Hewlett-Packard plans to introduce a new support service for individual customers in the Emirates, as the world's largest PC maker seeks ways to offset a global slump in sales of computers and printers.
The American company is currently rolling out 80 products and expects to begin the new service as early as next month.
The Emirates would be the only country in the Middle East and Africa to have such a scheme, where technicians would come to people's homes to fix devices within 24 hours of getting a call.
"It's typically used for corporate business," said Salim Ziade, the general manager for HP's personal systems group in the Middle East. "If you sell [computers] to Mercedes-Benz or Emirates [Airline], they expect a technician will come and fix it on site. This is not the consumer-level service, typically."
HP's increased focus on service schemes comes as global revenues for its computers, printers and other products have fallen dramatically, and as competitors eat up the company's market share with more affordable or innovative products.
During the first quarter this year, HP's earnings dropped nearly 44 per cent compared with a year earlier. Revenue fell 7 per cent, to US$30 billion (Dh110.19bn), as demand for both HP's commercial and consumer businesses softened.
Yet one of the company's few areas of revenue increases included services, which inched up 1 per cent, to $8.6bn.
"HP has moved toward more services and higher-margin technologies", such as software and data-storage offerings, said Mark Fabbi, a technology analyst with Gartner, the market research firm. "But the underlying culture and approach of the company has changed little. They are still largely silo-driven and they are still seen as a tactical provider of 'things'."
Still, experts say that such service schemes could hold good possibilities for HP as added channels of revenue.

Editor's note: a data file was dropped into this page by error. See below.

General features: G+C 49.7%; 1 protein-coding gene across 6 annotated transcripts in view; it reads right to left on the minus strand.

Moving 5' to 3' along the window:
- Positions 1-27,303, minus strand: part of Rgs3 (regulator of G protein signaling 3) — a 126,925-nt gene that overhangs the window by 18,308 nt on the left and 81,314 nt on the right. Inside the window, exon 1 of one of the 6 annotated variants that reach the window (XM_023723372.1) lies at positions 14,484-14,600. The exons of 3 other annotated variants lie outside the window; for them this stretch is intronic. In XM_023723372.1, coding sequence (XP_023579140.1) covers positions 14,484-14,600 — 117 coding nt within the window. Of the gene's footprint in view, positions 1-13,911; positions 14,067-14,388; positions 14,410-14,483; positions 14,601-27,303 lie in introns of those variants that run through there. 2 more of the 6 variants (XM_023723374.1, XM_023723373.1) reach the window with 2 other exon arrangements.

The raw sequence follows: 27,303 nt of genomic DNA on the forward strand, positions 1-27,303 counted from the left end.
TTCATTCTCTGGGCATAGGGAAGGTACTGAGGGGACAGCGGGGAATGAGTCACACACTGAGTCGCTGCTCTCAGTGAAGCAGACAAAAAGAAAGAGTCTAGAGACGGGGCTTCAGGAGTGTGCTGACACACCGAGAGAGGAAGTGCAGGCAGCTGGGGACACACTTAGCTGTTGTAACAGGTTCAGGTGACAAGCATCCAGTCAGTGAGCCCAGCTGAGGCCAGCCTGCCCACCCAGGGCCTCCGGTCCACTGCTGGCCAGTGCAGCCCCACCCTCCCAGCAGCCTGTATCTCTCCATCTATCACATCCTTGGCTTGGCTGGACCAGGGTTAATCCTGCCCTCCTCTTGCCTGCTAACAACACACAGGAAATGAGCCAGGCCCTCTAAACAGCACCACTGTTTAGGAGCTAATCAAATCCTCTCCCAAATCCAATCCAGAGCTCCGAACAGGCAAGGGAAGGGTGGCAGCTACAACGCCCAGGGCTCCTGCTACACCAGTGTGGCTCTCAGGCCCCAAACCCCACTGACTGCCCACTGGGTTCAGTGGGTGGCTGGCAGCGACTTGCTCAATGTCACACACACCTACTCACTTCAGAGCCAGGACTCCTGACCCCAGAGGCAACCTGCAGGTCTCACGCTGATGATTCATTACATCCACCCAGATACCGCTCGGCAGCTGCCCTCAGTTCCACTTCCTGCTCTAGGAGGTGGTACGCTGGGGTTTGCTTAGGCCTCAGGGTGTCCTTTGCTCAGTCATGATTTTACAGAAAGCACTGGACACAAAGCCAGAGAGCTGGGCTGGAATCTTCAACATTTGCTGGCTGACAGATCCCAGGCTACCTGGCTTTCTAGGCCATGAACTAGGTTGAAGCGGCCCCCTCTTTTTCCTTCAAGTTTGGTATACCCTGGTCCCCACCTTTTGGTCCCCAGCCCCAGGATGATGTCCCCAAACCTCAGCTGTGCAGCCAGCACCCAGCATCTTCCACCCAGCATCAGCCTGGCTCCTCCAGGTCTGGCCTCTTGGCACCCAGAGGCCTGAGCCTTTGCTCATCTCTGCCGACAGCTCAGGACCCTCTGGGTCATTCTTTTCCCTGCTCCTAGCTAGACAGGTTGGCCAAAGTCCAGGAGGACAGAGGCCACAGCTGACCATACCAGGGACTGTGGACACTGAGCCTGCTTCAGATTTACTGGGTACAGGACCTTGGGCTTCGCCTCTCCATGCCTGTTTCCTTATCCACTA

A similar programme has already been pilot-tested in India, "quite successfully", said Mr Ziade.
HP is also trying to offset declining sales in developed markets by courting customers more aggressively in emerging markets.
The company is currently the top computer-seller in the Europe, Middle East and Africa regions, with more than 19 million units shipped last year, according to market data from NPD DisplaySearch.
While this equates to nearly 5 per cent growth compared with 2010 for this region, it is significantly less than the growth rates of either Samsung or Apple, which ranked second and third, respectively when looking at the sales of traditional computers, monitors and tablets.
In the Middle East over the past two years, HP has doubled its staff, to more than 2,000 employees. It also moved into a bigger office in Abu Dhabi this year to accommodate a growing staff that is now about 50.
Still, Mr Ziade said the greatest challenge for HP in the Middle East today was to find the right talent to meet the demands of both business and residential customers. "You need to catch up very fast with a massive increase of customer expectations. Investing in training is number one."
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